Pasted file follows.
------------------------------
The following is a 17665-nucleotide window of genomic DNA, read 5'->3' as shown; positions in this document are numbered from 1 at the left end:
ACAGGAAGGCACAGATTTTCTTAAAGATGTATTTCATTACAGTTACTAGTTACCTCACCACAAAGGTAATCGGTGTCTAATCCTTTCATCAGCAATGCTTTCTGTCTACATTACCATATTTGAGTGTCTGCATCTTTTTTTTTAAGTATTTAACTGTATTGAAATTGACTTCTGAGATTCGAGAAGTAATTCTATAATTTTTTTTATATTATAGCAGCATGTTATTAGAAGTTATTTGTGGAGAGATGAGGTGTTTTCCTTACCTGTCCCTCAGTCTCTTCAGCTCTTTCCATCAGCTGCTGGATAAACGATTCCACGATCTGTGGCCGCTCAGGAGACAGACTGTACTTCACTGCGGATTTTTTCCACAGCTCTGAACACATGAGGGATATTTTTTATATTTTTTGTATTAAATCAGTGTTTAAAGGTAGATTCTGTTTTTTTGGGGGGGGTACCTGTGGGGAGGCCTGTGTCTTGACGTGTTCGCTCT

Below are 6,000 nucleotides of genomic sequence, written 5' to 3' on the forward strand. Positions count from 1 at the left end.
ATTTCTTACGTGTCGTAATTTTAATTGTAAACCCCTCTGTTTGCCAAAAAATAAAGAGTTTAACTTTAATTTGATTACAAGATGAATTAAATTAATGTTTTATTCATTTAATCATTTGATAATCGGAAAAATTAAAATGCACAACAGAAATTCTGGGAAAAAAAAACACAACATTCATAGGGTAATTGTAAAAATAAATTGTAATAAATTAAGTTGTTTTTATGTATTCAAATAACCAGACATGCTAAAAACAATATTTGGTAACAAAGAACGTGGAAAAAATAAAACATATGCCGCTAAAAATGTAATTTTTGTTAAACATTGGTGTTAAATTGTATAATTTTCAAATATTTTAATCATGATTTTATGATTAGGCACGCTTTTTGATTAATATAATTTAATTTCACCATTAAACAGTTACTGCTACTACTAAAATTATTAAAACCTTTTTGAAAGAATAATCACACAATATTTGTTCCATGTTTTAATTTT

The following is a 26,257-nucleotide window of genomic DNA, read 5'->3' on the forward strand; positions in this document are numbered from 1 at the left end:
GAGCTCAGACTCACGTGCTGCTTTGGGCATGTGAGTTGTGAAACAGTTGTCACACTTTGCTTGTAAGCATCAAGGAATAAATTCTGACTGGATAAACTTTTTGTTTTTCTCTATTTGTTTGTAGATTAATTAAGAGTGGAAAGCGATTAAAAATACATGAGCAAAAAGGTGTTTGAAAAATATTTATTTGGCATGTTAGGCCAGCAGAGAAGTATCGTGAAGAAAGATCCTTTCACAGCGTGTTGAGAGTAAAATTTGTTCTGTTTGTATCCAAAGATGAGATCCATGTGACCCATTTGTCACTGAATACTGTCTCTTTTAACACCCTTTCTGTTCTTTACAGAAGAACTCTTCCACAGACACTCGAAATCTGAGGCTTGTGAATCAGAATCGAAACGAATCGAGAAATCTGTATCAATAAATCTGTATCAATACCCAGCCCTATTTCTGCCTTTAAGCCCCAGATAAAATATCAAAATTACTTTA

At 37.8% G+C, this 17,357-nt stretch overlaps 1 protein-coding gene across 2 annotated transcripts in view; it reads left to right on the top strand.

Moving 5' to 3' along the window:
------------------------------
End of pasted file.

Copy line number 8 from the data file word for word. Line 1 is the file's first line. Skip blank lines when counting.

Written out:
Moving 5' to 3' along the window: